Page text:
Mutations in the gene GJB2, encoding the gap junction protein Connexin26 (Cx26), are the most prevalent cause of inherited hearing loss, and Cx26M34T was one of the first mutations linked to deafness (Kelsell et al., 1997; Nature 387, 80-83). We report the first characterization of the gating properties of M34T, which had previously been reported to be nonfunctional. Although homotypic mutant channels did not produce detectable currents, heterotypic pairings with wtCx26 confirmed that M34T formed intercellular channels, although the gating properties were altered. Cx26M34T displayed an inverted response to transjunctional voltage (Vj), mediating currents that activate in a time- and Vj-dependent manner. These characteristics suggest that the channel population is only partially open at rest, consistent with previous reports that dye transfer in M34T-expressing cells is reduced or abolished (e.g., Thonnissen et al., Human Genet. 111, 190-197). To investigate the controversial recessive/dominant behavior of this mutant, we coexpressed M34T with wtCx26 RNA at equimolar levels, mimicking the situation in heterozygotic individuals. Under these conditions, M34T did not significantly reduce Cx26/Cx26 coupling, or alter the electrophysiological properties of the wt channels, consistent with the recessive nature of the allele. Overexpression of the mutant did have some inhibitory effects on conductance, possibly explaining some of the previous reports in exogenous expression systems and some patients. Consistent with its electrophysiological behavior, we also show that M34T localizes to cell junctions in both transfected HeLa cells and patient-derived tissue.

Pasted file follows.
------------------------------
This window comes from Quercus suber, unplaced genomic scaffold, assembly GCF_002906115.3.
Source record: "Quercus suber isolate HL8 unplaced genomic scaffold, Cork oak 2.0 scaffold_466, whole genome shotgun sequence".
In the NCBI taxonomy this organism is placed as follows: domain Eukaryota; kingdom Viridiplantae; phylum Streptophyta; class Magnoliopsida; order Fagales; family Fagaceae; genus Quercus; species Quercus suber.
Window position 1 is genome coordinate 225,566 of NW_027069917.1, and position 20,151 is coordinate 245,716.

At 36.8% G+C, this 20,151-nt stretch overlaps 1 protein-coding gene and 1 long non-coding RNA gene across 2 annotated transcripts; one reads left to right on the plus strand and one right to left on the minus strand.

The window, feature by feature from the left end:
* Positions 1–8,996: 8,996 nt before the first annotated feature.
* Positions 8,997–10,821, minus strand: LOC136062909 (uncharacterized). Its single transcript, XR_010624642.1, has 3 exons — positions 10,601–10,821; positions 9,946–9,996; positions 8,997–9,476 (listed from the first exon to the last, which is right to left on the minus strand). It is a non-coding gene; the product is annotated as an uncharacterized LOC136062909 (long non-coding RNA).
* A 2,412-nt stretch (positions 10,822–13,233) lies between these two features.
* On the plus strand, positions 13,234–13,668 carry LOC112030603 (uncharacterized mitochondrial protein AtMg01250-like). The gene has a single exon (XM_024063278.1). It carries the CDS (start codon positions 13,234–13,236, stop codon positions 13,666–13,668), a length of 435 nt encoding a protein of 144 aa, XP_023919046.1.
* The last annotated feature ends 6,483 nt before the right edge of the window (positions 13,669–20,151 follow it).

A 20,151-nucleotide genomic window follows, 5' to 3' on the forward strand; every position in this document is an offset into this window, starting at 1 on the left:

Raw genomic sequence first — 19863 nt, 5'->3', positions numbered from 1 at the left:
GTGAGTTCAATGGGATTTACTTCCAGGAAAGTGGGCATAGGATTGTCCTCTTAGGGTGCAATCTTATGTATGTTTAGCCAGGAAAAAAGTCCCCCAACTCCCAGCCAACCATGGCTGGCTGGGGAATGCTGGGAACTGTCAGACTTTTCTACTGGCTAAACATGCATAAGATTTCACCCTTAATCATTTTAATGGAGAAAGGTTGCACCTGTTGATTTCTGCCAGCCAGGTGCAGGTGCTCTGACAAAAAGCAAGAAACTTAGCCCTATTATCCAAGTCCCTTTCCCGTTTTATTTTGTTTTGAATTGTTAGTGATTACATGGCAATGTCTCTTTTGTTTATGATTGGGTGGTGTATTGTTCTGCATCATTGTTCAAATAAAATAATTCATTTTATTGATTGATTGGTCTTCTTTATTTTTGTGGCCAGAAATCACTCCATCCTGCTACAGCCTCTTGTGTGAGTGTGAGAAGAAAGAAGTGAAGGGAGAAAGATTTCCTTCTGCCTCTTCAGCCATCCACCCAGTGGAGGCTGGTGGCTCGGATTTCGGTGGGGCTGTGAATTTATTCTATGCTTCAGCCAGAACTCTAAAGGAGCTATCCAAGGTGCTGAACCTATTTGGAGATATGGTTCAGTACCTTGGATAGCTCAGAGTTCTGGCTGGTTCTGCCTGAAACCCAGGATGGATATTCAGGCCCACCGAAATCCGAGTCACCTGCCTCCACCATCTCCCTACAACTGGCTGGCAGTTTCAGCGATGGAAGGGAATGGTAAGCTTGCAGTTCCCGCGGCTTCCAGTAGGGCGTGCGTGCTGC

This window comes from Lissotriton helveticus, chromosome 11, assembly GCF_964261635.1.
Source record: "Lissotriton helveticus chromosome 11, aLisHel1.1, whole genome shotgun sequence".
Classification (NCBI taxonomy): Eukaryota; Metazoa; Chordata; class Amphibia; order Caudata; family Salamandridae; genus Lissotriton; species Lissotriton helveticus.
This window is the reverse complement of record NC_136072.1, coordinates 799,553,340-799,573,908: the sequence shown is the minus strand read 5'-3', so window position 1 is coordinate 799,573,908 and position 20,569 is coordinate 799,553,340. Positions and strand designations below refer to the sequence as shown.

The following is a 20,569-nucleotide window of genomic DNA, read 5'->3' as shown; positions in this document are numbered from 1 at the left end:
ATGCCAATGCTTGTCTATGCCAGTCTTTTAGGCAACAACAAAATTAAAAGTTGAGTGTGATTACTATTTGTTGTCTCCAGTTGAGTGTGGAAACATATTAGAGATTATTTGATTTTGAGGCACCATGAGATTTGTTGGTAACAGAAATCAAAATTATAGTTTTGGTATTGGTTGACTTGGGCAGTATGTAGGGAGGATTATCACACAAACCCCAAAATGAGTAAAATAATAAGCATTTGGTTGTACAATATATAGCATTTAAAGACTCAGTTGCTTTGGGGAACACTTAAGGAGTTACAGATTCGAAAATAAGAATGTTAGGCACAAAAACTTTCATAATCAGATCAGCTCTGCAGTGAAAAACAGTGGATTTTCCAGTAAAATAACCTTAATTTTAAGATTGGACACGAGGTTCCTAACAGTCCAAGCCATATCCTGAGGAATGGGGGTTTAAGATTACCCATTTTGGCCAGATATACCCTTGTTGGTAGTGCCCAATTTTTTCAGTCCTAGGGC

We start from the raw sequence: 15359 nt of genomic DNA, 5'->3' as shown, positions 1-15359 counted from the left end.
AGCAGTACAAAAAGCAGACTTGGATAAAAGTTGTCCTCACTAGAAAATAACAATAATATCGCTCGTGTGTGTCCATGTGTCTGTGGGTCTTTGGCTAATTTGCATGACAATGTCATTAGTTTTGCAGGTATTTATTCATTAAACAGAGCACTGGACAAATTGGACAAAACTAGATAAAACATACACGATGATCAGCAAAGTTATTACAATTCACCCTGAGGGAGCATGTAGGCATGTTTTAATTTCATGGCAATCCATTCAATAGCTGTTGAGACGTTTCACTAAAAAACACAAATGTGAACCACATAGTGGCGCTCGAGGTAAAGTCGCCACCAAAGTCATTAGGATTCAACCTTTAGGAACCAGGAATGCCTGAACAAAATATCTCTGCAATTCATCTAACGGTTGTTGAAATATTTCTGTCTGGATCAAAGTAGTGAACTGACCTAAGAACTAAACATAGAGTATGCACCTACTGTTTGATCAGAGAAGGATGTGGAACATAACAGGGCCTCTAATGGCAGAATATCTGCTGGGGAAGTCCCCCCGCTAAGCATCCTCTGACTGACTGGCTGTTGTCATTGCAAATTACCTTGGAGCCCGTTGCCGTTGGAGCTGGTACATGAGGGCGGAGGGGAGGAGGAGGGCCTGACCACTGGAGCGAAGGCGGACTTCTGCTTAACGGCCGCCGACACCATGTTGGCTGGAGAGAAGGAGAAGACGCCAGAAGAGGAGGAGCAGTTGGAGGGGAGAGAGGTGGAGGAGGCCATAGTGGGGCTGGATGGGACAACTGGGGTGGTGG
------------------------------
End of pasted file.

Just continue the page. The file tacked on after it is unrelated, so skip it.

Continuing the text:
|Original language||English (US)|
|Number of pages||3|
|Journal||The FASEB journal : official publication of the Federation of American Societies for Experimental Biology|
|Publication status||Published - May 2004|
ASJC Scopus subject areas
- Molecular Biology